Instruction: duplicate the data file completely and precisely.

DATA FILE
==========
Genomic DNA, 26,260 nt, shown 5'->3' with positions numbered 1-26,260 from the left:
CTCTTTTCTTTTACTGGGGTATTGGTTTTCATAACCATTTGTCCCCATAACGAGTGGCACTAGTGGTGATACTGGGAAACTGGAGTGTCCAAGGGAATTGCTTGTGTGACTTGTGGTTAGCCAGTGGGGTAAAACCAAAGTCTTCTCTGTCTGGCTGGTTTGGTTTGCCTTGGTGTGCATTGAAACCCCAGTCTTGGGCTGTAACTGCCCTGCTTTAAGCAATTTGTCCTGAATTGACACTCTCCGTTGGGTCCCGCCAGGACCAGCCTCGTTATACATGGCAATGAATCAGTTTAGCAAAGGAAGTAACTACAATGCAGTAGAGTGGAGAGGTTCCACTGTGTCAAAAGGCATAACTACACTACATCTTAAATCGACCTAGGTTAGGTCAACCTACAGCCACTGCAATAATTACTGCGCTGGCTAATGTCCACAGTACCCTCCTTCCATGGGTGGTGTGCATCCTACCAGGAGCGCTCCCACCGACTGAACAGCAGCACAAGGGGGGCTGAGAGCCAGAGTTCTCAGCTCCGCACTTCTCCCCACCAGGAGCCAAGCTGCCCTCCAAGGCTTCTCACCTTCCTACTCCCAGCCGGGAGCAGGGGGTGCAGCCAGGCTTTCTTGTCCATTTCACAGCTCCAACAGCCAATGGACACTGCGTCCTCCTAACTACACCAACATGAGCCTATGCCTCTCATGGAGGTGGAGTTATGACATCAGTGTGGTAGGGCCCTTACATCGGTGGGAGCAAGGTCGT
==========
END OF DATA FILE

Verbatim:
Genomic DNA, 26,260 nt, shown 5'->3' with positions numbered 1-26,260 from the left:
CTCTTTTCTTTTACTGGGGTATTGGTTTTCATAACCATTTGTCCCCATAACGAGTGGCACTAGTGGTGATACTGGGAAACTGGAGTGTCCAAGGGAATTGCTTGTGTGACTTGTGGTTAGCCAGTGGGGTAAAACCAAAGTCTTCTCTGTCTGGCTGGTTTGGTTTGCCTTGGTGTGCATTGAAACCCCAGTCTTGGGCTGTAACTGCCCTGCTTTAAGCAATTTGTCCTGAATTGACACTCTCCGTTGGGTCCCGCCAGGACCAGCCTCGTTATACATGGCAATGAATCAGTTTAGCAAAGGAAGTAACTACAATGCAGTAGAGTGGAGAGGTTCCACTGTGTCAAAAGGCATAACTACACTACATCTTAAATCGACCTAGGTTAGGTCAACCTACAGCCACTGCAATAATTACTGCGCTGGCTAATGTCCACAGTACCCTCCTTCCATGGGTGGTGTGCATCCTACCAGGAGCGCTCCCACCGACTGAACAGCAGCACAAGGGGGGCTGAGAGCCAGAGTTCTCAGCTCCGCACTTCTCCCCACCAGGAGCCAAGCTGCCCTCCAAGGCTTCTCACCTTCCTACTCCCAGCCGGGAGCAGGGGGTGCAGCCAGGCTTTCTTGTCCATTTCACAGCTCCAACAGCCAATGGACACTGCGTCCTCCTAACTACACCAACATGAGCCTATGCCTCTCATGGAGGTGGAGTTATGACATCAGTGTGGTAGGGCCCTTACATCGGTGGGAGCAAGGTCGT